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Winter Meetings: Girardi Presser, Hiroyuki Nakajima, and Jesus Montero All Day and All of the Night

I regret to say that nothing of note came out of Joe Girardi's media availability this afternoon. The entire coaching staff will be back. Montero questions. More Montero questions. Also, Montero questions. The media tried to find places for Montero to play other than designated hitter. Girardi deflected them. Russell Martin will catch 120 games. Francisco Cervelli will be on the roster and also catch. If the season opened today, Nick Swisher would be the reserve first baseman, not Montero. Montero is pigeonholed. Period. Whatever his offensive potential, his defensive utility is so limited that it is easy to imagine him being dealt for position players or pitchers who may have more overall value due to their ability not only to hit, if not as well, but also run and catch the ball. Remember, a ballplayer's value is determined by the totality of his contribution, not any single aspect of his game. Having a productive DH would be an asset to the Yankees, but there are many ways to fill that position, whereas there are only so many avenues to acquiring a solid pitcher or outfielder. I am not arguing for such a move, merely advocating an open mind on the subject.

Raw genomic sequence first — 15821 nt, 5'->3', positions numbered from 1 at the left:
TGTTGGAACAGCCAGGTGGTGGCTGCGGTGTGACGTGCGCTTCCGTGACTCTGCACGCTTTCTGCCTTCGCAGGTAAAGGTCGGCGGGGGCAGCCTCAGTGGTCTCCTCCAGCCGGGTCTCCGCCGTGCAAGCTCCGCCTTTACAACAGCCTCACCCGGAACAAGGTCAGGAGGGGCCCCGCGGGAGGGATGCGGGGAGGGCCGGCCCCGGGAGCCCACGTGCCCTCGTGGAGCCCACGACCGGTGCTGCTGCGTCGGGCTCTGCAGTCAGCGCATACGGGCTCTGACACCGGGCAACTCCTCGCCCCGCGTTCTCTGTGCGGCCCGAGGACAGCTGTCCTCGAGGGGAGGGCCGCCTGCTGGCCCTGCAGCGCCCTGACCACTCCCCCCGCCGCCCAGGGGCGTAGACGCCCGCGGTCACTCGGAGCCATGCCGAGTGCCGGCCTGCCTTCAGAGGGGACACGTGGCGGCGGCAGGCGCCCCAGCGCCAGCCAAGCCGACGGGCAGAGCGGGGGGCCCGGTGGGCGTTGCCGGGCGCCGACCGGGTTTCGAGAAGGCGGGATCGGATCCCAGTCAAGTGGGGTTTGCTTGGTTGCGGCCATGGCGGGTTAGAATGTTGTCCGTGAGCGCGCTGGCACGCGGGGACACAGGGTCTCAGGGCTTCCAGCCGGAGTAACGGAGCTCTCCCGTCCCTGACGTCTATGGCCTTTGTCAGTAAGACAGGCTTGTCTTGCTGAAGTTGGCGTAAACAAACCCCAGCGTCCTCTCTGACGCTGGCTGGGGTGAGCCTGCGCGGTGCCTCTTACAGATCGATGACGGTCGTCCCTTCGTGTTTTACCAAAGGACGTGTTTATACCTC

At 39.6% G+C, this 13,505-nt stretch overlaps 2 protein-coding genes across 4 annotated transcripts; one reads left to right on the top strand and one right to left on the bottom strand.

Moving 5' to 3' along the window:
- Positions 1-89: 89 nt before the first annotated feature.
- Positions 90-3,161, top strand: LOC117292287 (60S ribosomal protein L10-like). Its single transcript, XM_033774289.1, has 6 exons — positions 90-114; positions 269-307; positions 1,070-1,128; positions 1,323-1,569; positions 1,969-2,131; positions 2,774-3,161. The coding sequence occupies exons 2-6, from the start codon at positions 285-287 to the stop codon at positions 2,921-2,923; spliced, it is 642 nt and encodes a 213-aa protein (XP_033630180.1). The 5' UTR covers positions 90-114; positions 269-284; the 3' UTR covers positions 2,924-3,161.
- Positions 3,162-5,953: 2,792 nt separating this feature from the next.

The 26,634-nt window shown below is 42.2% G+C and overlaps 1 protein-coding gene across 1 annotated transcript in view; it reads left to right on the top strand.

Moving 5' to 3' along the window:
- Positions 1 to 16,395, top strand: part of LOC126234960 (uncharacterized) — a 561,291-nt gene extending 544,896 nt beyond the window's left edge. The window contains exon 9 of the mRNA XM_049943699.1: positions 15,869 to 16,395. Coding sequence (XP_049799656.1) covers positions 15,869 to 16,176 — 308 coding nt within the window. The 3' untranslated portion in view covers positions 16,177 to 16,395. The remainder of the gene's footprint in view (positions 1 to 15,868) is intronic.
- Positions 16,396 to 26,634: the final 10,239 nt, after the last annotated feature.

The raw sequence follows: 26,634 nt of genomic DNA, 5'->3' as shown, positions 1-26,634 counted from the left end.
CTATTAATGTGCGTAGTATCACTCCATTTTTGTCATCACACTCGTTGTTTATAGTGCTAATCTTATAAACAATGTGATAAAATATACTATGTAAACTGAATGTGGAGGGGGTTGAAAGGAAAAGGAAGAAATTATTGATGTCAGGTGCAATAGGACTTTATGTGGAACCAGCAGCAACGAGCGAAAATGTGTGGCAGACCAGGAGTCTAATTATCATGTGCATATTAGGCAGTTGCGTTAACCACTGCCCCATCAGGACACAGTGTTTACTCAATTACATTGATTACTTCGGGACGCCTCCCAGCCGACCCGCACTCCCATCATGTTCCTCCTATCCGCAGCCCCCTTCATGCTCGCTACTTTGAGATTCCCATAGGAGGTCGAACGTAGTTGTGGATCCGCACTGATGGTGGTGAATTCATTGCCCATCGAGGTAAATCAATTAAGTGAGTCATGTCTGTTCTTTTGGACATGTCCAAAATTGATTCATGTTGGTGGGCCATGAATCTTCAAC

That said, Girardi feels that his team is pretty much set and that explains the team's inactivity this week. Remember he said that, because unless you're the manager of the '27 Yankees, it's probably not a safe thing to assume. Heck, I'm sure not even Miller Huggins didn't assume it—that's why he died at 51. Well, that and the lack of antibiotics.

As you have no doubt heard by now, the Yankees won the bidding war, if war is the right term for something that cost only $2 million, for negotating rights to Japanese infielder Hiroyuki Nakajima. This is not the same as saying they have won Nakajima—they have bid on his phone number. If they succeed in signing him, they will have acquired a 29-year-old (he turns 30 at the end of July) right-handed hitting middle infielder who has shown consistent .300-hitting ability and pop in Japan playing for the Seibu Lipons. How that translates to the majors is your guess, but aside from Hideki Matsui and Ichiro Suzuki, position players who hit like stars in Japan have had difficulty having the same kind of impact here. We're talking Tadahito Iguchi, Kenji Johjima, Kosuke Fukudome, Akinori Iwamura, and so on. He might have more pop than Eduardo Nunez and certainly is a better hitter than Ramiro Pena. The Yankees need to protect themselves against an A-Rod, Cano, or Jeter injury, because neither of the incumbents should play every day.

Finally, don't get too worked up about Bobby Valentine saying "I hate the Yankees" today. He had his tongue well in cheek.